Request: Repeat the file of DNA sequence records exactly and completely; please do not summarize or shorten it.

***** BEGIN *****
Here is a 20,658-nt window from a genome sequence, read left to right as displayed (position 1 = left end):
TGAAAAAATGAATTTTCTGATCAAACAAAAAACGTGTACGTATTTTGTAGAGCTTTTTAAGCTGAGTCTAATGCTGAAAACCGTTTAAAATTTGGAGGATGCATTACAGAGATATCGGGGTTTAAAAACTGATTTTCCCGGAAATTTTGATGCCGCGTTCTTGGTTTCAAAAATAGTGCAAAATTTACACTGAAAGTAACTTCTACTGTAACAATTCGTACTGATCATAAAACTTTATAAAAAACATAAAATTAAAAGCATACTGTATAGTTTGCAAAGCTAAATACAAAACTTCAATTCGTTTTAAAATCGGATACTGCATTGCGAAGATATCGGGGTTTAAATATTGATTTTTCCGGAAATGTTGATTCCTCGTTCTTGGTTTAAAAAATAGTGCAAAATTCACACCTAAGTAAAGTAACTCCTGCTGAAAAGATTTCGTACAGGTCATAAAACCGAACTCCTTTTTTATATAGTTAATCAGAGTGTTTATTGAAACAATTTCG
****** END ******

Here is a 20,658-nt window from a genome sequence, read left to right as displayed (position 1 = left end):
TGAAAAAATGAATTTTCTGATCAAACAAAAAACGTGTACGTATTTTGTAGAGCTTTTTAAGCTGAGTCTAATGCTGAAAACCGTTTAAAATTTGGAGGATGCATTACAGAGATATCGGGGTTTAAAAACTGATTTTCCCGGAAATTTTGATGCCGCGTTCTTGGTTTCAAAAATAGTGCAAAATTTACACTGAAAGTAACTTCTACTGTAACAATTCGTACTGATCATAAAACTTTATAAAAAACATAAAATTAAAAGCATACTGTATAGTTTGCAAAGCTAAATACAAAACTTCAATTCGTTTTAAAATCGGATACTGCATTGCGAAGATATCGGGGTTTAAATATTGATTTTTCCGGAAATGTTGATTCCTCGTTCTTGGTTTAAAAAATAGTGCAAAATTCACACCTAAGTAAAGTAACTCCTGCTGAAAAGATTTCGTACAGGTCATAAAACCGAACTCCTTTTTTATATAGTTAATCAGAGTGTTTATTGAAACAATTTCG